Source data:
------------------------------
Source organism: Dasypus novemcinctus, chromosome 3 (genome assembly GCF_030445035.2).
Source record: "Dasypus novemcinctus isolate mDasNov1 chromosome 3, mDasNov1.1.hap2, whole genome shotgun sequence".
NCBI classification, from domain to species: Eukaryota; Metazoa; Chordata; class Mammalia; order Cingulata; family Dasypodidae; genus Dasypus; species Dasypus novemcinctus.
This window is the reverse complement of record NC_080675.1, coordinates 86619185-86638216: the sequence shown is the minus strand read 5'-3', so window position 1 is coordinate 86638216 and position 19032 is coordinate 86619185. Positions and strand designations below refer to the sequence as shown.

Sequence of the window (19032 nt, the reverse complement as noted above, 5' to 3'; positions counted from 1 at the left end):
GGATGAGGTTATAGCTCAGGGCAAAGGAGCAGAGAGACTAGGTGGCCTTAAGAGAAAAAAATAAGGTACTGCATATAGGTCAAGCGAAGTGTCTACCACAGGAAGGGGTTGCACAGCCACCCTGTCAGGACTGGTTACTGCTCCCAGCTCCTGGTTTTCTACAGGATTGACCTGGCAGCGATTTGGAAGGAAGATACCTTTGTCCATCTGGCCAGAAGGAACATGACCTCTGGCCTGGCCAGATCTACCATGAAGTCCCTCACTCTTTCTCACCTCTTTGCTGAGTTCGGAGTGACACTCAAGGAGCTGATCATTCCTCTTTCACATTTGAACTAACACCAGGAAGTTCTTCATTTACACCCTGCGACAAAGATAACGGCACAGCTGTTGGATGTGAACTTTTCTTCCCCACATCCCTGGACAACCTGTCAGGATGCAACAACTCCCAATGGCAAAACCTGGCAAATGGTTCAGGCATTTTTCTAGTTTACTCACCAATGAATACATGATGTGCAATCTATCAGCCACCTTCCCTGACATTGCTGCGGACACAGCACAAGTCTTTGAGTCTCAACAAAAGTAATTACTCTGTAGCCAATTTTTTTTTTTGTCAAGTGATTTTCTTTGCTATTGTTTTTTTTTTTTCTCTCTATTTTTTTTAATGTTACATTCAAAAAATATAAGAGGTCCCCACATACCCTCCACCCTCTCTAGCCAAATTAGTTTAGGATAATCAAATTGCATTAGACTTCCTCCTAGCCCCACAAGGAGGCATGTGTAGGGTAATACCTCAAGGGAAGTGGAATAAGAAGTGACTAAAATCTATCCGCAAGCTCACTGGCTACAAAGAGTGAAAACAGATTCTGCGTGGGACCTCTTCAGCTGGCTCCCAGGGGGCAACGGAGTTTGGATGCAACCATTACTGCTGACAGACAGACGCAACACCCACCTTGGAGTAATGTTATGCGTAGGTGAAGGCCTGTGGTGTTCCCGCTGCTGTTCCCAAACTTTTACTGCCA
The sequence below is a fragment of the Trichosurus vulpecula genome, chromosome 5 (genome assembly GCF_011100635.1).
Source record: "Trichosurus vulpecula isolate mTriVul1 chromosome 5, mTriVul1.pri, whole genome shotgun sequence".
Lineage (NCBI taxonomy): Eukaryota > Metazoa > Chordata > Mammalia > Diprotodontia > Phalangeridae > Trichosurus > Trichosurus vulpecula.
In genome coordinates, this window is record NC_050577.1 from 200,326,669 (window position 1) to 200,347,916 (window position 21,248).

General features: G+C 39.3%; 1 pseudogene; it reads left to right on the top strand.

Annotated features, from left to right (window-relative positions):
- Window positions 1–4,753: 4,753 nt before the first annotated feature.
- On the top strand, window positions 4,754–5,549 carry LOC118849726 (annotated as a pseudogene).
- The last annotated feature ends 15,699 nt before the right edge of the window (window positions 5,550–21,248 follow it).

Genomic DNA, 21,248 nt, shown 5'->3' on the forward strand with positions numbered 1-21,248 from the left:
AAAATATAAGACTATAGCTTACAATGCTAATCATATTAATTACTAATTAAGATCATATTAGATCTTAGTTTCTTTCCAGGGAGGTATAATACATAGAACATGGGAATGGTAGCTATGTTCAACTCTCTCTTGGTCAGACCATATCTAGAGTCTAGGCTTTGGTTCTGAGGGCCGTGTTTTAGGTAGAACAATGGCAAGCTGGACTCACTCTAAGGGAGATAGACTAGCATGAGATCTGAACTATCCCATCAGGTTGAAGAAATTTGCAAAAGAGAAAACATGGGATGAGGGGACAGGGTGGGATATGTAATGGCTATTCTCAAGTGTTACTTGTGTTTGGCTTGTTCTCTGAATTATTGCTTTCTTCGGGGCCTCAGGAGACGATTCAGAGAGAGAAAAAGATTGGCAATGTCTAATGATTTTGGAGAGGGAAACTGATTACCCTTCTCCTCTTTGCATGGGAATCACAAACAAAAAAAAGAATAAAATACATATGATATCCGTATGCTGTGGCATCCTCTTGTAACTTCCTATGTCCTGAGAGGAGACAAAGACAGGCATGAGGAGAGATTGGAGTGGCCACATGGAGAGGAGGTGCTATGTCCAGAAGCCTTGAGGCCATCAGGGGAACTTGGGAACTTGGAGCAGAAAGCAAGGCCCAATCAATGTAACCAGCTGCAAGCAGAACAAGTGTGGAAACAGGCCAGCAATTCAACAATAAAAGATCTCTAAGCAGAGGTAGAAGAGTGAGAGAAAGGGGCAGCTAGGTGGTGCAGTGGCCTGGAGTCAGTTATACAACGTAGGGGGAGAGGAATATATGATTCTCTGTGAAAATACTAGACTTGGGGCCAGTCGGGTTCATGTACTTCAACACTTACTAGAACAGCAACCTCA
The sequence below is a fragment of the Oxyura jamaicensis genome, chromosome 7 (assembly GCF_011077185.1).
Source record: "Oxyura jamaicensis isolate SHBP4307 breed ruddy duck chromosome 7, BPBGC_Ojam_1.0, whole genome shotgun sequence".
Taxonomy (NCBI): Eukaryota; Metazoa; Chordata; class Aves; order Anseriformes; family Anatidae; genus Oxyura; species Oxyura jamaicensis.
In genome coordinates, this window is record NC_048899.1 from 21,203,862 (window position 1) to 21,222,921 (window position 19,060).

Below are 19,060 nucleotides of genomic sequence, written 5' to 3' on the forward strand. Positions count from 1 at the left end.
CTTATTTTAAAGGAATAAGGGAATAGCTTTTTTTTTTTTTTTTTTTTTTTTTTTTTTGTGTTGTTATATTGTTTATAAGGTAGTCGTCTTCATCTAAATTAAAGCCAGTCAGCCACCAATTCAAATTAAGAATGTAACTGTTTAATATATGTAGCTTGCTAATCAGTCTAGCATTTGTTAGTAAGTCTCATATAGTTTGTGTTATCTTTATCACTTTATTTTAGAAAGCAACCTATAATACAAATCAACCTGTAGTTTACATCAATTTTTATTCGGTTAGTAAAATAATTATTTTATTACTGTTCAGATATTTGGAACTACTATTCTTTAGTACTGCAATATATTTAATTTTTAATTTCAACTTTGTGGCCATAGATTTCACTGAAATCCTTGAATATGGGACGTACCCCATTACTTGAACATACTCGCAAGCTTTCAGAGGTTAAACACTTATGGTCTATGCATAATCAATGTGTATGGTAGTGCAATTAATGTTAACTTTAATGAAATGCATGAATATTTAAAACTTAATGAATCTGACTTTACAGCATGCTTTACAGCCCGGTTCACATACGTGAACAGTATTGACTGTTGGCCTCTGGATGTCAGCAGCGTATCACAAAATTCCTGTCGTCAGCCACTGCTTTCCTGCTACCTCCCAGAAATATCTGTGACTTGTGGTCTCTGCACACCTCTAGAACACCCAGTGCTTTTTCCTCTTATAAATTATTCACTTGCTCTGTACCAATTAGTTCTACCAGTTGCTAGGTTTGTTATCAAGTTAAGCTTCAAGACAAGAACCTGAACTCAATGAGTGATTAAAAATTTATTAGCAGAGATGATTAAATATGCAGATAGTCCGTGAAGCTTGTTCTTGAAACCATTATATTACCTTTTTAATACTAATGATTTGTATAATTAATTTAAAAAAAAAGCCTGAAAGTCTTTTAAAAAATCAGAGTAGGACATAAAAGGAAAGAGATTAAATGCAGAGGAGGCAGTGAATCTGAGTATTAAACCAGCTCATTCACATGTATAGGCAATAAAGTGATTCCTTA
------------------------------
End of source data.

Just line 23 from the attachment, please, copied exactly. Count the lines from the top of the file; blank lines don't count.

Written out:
CTTATTTTAAAGGAATAAGGGAATAGCTTTTTTTTTTTTTTTTTTTTTTTTTTTTTTGTGTTGTTATATTGTTTATAAGGTAGTCGTCTTCATCTAAATTAAAGCCAGTCAGCCACCAATTCAAATTAAGAATGTAACTGTTTAATATATGTAGCTTGCTAATCAGTCTAGCATTTGTTAGTAAGTCTCATATAGTTTGTGTTATCTTTATCACTTTATTTTAGAAAGCAACCTATAATACAAATCAACCTGTAGTTTACATCAATTTTTATTCGGTTAGTAAAATAATTATTTTATTACTGTTCAGATATTTGGAACTACTATTCTTTAGTACTGCAATATATTTAATTTTTAATTTCAACTTTGTGGCCATAGATTTCACTGAAATCCTTGAATATGGGACGTACCCCATTACTTGAACATACTCGCAAGCTTTCAGAGGTTAAACACTTATGGTCTATGCATAATCAATGTGTATGGTAGTGCAATTAATGTTAACTTTAATGAAATGCATGAATATTTAAAACTTAATGAATCTGACTTTACAGCATGCTTTACAGCCCGGTTCACATACGTGAACAGTATTGACTGTTGGCCTCTGGATGTCAGCAGCGTATCACAAAATTCCTGTCGTCAGCCACTGCTTTCCTGCTACCTCCCAGAAATATCTGTGACTTGTGGTCTCTGCACACCTCTAGAACACCCAGTGCTTTTTCCTCTTATAAATTATTCACTTGCTCTGTACCAATTAGTTCTACCAGTTGCTAGGTTTGTTATCAAGTTAAGCTTCAAGACAAGAACCTGAACTCAATGAGTGATTAAAAATTTATTAGCAGAGATGATTAAATATGCAGATAGTCCGTGAAGCTTGTTCTTGAAACCATTATATTACCTTTTTAATACTAATGATTTGTATAATTAATTTAAAAAAAAAGCCTGAAAGTCTTTTAAAAAATCAGAGTAGGACATAAAAGGAAAGAGATTAAATGCAGAGGAGGCAGTGAATCTGAGTATTAAACCAGCTCATTCACATGTATAGGCAATAAAGTGATTCCTTA